Although born in Lancashire his parents moved to Glossop in Derbyshire shortly after his birth and it was there that he learned his cricket. He was playing for Glossop Cricket Club by 1863, at the age of sixteen and developed into a good wicket-keeper and a servicable right-hand bat at club level.
His debut in first-class cricket was with the Lancashire County Club in 1867 but hehad only appeared for that county four times by the end of 1871.
From 1873 until 1880 he played for Derbyshire forty-nine times in first-class matches. He was a reliable stumper and shortly after his arrival the county dispensed with the use of a long-stop regularly for the first time. He stood up to the wicket against bowlers of the quality of William Mycroft, George Hay and William Hickton.
When he gave up the first-class game as a player he stood as an umpire in first-class matches from 1887 until 1894. He was given the Lancashire v Yorkshire match in August 1893 and Yorkshire protested that he had been born in Lancashire, but only after they had been defeated by 5 runs. He had appeared at Old Trafford as an umpire on previous occasions, the MCC thinking of him as from Derbyshire.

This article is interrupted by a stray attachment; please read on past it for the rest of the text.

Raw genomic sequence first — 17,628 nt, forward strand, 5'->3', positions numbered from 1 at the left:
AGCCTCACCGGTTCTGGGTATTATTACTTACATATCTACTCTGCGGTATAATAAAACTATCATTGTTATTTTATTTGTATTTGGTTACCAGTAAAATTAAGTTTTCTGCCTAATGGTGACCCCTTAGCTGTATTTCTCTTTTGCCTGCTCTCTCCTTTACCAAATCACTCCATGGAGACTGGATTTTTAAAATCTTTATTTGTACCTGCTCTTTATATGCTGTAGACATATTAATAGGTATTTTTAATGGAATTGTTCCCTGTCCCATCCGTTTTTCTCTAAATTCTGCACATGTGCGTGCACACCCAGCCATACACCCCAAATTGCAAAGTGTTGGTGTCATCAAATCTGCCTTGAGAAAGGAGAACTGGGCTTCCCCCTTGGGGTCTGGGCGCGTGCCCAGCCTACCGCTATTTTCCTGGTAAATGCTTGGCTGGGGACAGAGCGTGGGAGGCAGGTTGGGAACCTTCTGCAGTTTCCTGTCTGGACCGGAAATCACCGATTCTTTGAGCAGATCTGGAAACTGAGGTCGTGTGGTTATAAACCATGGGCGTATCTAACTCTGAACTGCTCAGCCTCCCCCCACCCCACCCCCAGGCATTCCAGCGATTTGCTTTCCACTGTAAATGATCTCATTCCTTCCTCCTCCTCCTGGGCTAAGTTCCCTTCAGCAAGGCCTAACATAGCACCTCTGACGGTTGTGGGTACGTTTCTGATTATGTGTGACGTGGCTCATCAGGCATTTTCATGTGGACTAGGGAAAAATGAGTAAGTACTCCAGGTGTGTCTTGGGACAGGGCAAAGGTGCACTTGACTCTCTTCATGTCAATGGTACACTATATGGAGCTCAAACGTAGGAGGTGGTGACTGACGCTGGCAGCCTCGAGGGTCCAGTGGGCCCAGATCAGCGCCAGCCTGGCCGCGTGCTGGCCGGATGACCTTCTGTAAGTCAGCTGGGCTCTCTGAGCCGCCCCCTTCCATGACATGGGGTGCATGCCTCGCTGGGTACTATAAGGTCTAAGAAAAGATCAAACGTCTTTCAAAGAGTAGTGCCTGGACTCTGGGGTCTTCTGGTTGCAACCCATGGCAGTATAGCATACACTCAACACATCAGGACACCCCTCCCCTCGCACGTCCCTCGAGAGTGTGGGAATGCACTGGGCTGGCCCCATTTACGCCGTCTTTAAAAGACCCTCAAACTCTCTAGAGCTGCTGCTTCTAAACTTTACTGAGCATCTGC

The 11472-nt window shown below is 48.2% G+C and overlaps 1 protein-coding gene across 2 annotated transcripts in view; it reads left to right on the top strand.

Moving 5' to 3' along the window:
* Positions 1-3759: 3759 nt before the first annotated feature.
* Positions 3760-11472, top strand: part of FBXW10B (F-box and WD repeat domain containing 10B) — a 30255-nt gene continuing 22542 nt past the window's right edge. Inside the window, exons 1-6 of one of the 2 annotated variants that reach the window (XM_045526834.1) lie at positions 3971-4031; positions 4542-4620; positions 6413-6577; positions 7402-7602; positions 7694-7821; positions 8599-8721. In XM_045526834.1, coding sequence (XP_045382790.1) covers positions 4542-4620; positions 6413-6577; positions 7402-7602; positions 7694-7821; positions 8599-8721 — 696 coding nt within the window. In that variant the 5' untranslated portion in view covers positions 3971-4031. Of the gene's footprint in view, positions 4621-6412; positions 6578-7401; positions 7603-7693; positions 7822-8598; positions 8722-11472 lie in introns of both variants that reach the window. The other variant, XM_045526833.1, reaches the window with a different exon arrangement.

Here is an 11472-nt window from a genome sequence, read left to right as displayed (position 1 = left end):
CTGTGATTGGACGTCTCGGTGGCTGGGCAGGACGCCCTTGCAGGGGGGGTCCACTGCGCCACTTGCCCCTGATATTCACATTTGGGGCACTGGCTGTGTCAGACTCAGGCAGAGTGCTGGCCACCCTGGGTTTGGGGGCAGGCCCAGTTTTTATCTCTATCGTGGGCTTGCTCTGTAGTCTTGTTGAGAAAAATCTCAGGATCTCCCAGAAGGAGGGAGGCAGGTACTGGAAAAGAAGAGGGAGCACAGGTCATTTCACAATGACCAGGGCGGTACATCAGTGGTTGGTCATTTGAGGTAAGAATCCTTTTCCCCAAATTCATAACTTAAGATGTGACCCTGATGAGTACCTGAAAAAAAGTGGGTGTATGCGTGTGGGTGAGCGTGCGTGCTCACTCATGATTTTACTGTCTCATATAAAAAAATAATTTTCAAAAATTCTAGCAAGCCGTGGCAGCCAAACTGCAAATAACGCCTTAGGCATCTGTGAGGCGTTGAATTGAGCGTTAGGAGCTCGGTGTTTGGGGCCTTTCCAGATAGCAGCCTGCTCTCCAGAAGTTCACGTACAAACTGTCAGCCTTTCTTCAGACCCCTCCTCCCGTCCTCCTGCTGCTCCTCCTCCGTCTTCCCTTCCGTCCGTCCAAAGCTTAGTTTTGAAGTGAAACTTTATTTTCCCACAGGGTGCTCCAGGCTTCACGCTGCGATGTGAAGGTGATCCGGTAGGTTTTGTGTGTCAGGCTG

In the 1870s he lived at 30 Mill Town, Glossop, but by the time of the 1881 Census he had moved to Fitzallan Street, where, aged 34 born in Bury, he was living with his wife, Mary Jane aged 35 born in Glossop. They were both described as cotton weavers, as was their 13 year old son Joseph Henry. Their seven year old son James William was still a scholar.
By the time of the 1901 Census he was still living at Fitzalan Street with his wife Mary J. and his 18 year old son George A., all three are cotton weavers. This time Alfort’s place of birth is given as Glossop and his wife's as Bury. Let us hope that it was only the Census taker that got "mixed up."
(Article: Copyright © 2004 Don Ambrose)
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